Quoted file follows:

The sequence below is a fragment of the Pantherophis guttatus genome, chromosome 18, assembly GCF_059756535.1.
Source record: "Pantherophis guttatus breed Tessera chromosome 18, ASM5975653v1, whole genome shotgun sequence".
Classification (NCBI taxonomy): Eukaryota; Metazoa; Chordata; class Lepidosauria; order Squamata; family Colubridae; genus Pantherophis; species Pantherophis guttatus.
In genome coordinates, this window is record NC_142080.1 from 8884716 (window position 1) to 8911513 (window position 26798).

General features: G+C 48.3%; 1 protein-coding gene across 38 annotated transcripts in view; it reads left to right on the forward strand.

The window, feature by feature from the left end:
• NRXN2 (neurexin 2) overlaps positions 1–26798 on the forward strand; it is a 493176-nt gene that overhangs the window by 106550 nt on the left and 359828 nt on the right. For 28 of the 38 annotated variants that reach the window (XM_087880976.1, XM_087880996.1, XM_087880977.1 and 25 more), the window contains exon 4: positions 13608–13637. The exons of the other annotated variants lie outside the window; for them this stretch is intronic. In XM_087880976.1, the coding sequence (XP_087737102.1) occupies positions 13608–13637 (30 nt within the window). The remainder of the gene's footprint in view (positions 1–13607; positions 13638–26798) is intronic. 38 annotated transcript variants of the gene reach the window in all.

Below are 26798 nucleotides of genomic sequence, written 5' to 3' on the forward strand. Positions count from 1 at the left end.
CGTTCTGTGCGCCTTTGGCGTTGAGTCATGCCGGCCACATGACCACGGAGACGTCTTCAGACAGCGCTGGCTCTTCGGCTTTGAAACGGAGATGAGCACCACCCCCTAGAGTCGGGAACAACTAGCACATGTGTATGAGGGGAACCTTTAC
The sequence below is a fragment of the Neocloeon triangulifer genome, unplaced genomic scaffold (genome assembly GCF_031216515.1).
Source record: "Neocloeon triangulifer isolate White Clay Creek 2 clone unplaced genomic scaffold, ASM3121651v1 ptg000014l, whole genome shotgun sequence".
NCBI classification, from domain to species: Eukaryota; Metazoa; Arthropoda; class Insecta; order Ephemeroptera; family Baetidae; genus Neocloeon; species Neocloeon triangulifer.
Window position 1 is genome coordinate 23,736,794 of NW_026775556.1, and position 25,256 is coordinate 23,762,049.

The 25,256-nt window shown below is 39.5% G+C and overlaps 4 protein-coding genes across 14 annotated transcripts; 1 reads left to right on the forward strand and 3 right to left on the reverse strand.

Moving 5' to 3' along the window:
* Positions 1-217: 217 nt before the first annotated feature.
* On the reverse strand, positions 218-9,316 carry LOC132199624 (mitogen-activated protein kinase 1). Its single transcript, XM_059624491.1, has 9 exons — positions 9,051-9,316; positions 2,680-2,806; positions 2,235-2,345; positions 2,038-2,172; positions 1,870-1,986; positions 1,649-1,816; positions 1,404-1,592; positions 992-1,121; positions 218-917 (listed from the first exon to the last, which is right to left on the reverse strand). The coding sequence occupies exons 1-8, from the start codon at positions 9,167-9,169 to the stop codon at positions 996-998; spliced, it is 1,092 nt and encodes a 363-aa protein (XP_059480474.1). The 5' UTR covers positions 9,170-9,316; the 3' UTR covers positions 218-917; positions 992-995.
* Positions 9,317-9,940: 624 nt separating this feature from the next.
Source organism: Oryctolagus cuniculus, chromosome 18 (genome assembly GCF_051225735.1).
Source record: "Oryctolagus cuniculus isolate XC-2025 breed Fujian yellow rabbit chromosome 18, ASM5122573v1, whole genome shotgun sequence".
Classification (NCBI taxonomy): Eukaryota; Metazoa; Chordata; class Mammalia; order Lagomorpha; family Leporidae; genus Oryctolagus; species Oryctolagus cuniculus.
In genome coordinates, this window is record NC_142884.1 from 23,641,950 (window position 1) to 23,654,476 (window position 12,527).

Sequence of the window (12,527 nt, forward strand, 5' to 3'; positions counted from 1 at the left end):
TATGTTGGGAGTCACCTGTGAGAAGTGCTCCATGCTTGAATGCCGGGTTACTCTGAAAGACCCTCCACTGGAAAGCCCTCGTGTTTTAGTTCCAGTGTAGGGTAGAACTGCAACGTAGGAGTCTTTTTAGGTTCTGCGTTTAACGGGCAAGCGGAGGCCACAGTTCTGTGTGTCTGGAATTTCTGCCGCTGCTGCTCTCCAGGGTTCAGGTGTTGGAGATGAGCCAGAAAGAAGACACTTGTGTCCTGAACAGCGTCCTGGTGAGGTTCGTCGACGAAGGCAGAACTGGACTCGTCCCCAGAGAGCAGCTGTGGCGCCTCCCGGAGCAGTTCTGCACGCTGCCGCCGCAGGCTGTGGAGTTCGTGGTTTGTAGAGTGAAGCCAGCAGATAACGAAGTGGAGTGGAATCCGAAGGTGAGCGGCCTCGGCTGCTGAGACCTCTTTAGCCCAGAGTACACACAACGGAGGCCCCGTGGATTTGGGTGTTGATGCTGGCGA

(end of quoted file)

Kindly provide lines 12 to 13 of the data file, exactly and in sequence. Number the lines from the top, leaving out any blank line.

NCBI classification, from domain to species: Eukaryota; Metazoa; Arthropoda; class Insecta; order Ephemeroptera; family Baetidae; genus Neocloeon; species Neocloeon triangulifer.
Window position 1 is genome coordinate 23,736,794 of NW_026775556.1, and position 25,256 is coordinate 23,762,049.